I did not celebrate Canada Day this year. I did not wish anyone Happy Canada Day, I did not have a BBQ or go out for picnic. I have mixed emotions about this year’s July 1st. I just got a second shot of vaccine and although I do not feeling 100%, I can take comfort in knowing that I am doing my part to protect myself, my family and my community. The restrictions due to the pandemic are starting to easy, so I can be happy about that too. Canada has a great health care system, that is free and accessible to all; I can be thankful for that. Easy access to fast internet meant that everyone who had to work from home was able to for the past one year or so. I can be thankful for all of that and more.
I am trying to look for things to celebrate, and be thankful for to be a citizen of this country. But just like many Canadians who are mourning the tragedy that is in the history of this country, I too feel pain, embarrassment and shame. Unmarked graves of children who were part of the Indigenous residential school systems have been discovered in the hundreds, and it has brought to light the dark history of this nation.
From the 19th century until the 1990s, more than 150,000 Indigenous children were forced to attend state-funded schools in a campaign to forcibly assimilate them into Canadian society. Abuse was rife at the schools where thousands of children died of disease, neglect and other causes.https://www.theguardian.com/world/2021/jun/30/canada-first-nations-unmarked-graves-indigenous-residential-school-british-columbia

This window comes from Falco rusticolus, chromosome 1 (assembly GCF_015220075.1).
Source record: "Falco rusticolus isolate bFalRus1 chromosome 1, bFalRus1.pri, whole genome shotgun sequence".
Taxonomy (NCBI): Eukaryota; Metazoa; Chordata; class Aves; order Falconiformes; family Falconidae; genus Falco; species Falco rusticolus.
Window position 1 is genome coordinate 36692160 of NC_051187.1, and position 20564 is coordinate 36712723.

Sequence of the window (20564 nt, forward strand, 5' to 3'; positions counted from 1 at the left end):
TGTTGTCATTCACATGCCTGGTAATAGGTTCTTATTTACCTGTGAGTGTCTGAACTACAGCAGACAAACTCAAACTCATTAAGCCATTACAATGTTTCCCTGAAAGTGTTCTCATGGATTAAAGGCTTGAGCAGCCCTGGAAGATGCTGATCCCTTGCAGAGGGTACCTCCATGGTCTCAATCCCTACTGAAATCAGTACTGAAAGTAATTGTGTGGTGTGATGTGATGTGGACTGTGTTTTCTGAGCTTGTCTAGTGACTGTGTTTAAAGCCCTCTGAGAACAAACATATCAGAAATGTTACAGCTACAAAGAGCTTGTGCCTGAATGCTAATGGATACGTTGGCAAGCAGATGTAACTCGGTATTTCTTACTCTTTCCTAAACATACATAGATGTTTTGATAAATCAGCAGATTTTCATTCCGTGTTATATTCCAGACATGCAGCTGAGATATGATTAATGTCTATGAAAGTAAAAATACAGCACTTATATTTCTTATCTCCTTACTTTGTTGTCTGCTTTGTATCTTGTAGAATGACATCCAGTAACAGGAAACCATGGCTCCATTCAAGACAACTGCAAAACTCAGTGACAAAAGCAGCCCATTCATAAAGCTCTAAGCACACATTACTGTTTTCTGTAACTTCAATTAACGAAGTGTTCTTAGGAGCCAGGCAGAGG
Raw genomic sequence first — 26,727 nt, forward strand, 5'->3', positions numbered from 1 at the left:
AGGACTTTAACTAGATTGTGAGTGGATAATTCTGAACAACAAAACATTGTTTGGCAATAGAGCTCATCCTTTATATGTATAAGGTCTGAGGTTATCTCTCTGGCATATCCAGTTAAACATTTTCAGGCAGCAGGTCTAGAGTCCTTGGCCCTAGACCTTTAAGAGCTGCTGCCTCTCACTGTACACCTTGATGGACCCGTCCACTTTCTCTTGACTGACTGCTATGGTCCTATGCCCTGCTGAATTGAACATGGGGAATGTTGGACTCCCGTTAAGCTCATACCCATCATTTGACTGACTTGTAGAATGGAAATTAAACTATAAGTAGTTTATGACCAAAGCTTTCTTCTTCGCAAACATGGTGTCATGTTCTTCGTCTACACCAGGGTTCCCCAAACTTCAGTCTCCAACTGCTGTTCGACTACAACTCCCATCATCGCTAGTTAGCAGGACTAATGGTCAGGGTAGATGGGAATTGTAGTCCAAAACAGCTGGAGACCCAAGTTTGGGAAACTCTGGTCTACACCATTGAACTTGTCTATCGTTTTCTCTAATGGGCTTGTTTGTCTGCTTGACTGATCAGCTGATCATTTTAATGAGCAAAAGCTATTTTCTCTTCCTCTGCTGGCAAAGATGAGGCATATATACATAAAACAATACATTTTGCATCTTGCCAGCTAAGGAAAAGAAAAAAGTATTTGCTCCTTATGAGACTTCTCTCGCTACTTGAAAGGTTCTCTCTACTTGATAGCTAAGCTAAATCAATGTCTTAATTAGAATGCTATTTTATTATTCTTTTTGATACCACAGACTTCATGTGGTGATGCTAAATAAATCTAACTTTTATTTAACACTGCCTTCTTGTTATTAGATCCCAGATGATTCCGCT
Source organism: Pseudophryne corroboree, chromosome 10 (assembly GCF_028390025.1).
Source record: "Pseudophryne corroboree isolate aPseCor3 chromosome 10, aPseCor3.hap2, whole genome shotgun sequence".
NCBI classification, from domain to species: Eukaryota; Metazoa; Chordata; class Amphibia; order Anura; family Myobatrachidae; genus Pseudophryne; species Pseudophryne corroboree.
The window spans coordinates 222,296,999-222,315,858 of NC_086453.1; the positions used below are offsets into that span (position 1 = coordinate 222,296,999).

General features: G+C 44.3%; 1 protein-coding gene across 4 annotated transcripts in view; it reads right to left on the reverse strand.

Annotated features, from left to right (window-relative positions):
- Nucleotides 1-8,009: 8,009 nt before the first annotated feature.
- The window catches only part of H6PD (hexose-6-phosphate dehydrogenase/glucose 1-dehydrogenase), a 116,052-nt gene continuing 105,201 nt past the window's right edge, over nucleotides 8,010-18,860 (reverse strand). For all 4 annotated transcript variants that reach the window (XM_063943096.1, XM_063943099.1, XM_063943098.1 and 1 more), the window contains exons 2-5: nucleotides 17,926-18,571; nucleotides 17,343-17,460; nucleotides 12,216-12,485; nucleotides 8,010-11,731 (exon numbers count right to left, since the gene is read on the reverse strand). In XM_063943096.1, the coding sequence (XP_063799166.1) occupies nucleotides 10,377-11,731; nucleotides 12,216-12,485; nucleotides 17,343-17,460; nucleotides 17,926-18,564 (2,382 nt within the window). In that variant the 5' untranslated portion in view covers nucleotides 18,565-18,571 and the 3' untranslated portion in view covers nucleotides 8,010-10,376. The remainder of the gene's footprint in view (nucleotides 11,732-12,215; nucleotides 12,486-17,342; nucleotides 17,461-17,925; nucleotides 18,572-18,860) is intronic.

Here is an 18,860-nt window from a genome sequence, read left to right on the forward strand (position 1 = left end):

It is not only the death of individuals, but of future generations. The pain was not only caused to those individuals who lost their lives, but also to the families who had to endure their lose,and now after generations, the entire country morns.
No amount of social progress can ever replace or hide nor should it ever the dark history of this country. I was aware of the unjust treatment of the native population in the past, and the present neglect that the indigenous people of this country face, but this just shatters the very foundation of what makes a country great. Today when I look at my country’s flag, I find it difficult to see the beauty in its simplicity of white and red, and the iconic maple leaf. I cannot help but see the blood of innocent children in the red of this flag.
I cannot help but feel that the road that I drive one, the pavement that I walk on, the floor of my home that I stand on was built on the foundation of bones of the innocent.